350 Butler Street’s Brick Façade Takes Shape in Park Slope, Brooklyn

350 Butler Street. Photo by Michael Young

Exterior work is shaping up on 350 Butler Street, an 11-story residential building in Park Slope, Brooklyn. Designed by Queens-based Robert Litchfield Architect and developed by The Brooklyn Home Company under the 346 Butler LLC, the 116-foot-tall building will yield 48,572 square feet and 31 homes. Titan Realty & Construction is the general contractor for the property, which is located between Fourth Avenue and Gregory Place.

At the time of our last update in early February, only a small strip of the light-colored brick had been installed. Since then, the envelope has enclosed the entirety of the structure up to the midpoint setback. The brick is also beginning to wrap around the grid of rectangular and arched on the main northern face. The perimeter walls of the top floors of 350 Butler Street are still bare but will soon be covered.

350 Butler Street. Photo by Michael Young

350 Butler Street. Photo by Michael Young

350 Butler Street. Photo by Michael Young

The fitting out of the outdoor terraces along the stepped upper levels of the superstructure will likely occur later this summer and fall. Work on the ground floor is also continuing behind the sidewalk scaffolding. There has not been a detailed, finalized rendering of 350 Butler Street, except for the one posted on site. Nonetheless, what we see right now still gives a very good impression of the final product.

350 Butler Street. Photo by Michael Young

350 Butler Street. Photo by Michael Young

350 Butler Street. Photo by Michael Young

350 Butler Street. Photo by Michael Young

350 Butler Street. Photo by Michael Young

350 Butler Street. Photo by Michael Young

YIMBY last reported that the condominiums at 350 Butler Street are expected to average around 1,280 square feet apiece and will be spread across 36,694 square feet. The building will also have a cellar level and a 30-foot-long rear yard. The closest subway is the R train at the Union Street station.

A completion date of summer 2022 is posted on site, though we expect construction to finish in early 2023.

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8 Comments on "350 Butler Street’s Brick Façade Takes Shape in Park Slope, Brooklyn"

  1. The massing makes the building a bit blocky. But, the curtain wall treatment is pretty nice, though. I like the arched windows.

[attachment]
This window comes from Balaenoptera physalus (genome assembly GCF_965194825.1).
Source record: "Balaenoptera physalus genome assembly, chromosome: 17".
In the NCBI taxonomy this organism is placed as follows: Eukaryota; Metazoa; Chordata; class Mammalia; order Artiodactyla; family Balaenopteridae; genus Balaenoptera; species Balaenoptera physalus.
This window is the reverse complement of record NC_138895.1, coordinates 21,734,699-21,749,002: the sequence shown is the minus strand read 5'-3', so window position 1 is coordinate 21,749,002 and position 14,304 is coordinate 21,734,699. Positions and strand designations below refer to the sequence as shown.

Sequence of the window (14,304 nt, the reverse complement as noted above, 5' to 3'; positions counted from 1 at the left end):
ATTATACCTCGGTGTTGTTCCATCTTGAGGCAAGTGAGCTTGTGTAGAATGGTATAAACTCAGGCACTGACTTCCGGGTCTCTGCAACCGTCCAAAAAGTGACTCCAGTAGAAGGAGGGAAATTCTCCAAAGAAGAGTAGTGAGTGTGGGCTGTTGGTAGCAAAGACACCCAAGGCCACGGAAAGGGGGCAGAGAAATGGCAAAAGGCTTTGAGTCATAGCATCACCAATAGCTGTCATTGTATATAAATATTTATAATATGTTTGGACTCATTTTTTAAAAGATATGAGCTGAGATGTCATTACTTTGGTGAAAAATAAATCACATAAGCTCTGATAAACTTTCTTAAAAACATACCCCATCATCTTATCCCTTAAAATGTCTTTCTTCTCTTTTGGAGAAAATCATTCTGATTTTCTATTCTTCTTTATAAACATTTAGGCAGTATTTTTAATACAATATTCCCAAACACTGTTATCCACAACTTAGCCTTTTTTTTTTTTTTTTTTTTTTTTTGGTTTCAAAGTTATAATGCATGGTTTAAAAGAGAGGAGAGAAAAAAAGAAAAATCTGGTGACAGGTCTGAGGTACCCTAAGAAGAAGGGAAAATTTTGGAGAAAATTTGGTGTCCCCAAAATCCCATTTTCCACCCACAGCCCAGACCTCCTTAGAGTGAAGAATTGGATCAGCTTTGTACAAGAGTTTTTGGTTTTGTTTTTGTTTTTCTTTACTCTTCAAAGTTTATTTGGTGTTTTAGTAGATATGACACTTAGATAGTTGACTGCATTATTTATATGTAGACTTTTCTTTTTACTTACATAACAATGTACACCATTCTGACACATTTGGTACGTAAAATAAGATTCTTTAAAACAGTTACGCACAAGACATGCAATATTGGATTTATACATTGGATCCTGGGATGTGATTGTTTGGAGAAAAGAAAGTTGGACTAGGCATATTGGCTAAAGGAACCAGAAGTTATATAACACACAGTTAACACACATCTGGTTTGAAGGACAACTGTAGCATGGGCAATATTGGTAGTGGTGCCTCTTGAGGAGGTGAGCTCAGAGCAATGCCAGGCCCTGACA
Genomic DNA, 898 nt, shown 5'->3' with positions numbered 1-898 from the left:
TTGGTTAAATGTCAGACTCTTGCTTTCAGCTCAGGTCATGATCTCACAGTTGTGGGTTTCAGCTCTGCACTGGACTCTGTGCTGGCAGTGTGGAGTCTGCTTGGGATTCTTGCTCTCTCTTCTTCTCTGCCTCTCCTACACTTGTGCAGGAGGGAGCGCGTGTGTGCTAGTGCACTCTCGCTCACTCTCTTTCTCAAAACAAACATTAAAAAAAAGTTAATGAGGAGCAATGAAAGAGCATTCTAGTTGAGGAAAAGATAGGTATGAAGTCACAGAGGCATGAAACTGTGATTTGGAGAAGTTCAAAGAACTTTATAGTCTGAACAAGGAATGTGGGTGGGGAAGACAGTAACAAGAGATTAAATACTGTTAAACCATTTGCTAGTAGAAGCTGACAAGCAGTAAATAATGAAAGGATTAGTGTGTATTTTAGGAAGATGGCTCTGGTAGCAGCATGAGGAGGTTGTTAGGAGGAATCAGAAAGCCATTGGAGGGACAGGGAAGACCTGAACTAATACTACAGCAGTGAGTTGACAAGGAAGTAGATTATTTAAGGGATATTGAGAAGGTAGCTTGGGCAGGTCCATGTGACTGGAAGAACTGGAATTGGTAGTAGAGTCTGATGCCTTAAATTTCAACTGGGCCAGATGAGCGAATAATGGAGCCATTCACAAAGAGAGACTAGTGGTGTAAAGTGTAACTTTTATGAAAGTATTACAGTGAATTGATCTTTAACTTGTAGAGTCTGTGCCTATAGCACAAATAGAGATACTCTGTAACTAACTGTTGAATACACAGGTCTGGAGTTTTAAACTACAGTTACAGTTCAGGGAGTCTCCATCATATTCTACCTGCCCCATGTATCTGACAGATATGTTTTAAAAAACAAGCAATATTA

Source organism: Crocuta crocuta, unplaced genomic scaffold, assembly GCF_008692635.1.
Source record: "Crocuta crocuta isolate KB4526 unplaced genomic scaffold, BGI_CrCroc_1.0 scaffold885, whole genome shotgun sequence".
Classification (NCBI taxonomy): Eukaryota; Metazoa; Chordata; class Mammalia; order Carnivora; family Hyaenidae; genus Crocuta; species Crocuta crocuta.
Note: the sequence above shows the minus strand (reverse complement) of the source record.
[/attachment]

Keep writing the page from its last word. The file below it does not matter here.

2. David : Sent From Heaven. | June 26, 2022 at 9:16 am | Reply

    A beautiful rectangular area, and arched having parts placed on exterior. Denoting design by its purpose, with material used on the building as facade showing me: Thanks to Michael Young.

  3. Looks nice. I’m more interested though in how long before those ridiculous 1980s townhouses bite the dust.

    • those ridiculous townhouses as you call them aren’t going anywhere and are currently owned by my wonderful neighbors who bought them years ago when the neighborhood was affordable. If you are going to make ridiculous and truly uninformed statements at least try to get it right. Because we all know how smart you YIMBYS are.
      The 2 townhouses on the corner that were sold are only allowed because they are included in the original 4th ave rezoning.

      • Oh they’ll sell out and be replaced at some point. That is called the market at work, something you have shown little evidence you understand.

  4. does everyone notice how crappy this building and others are being built?
    If you notice the original structure is nothing but cheap cinder blocks painted gray and then they put the pre fab fake bricks on top of that!
    There is hardly any steel at all to this building that is being built by non union labor picked up off the streets to be paid minimum wage and no workers comp or any protections at all.

    • Could you pack any more nonsense into this comment?

    • A) The building is concrete, not steel and the concrete block is used to form sold walls between concrete floorplates and verticals. Standard construction method and not evidence of “cheap” or “crappy” methods. Brick isn’t load bearing anymore. All facade brick is essentially a veneer. Again, this is standard practice andnot indicative of poor quality.

      B) Workers building this structure are not being pickedup off the street and paid minimum wage. You don’t possibly believe that.

      You sound incredibly ignorant.

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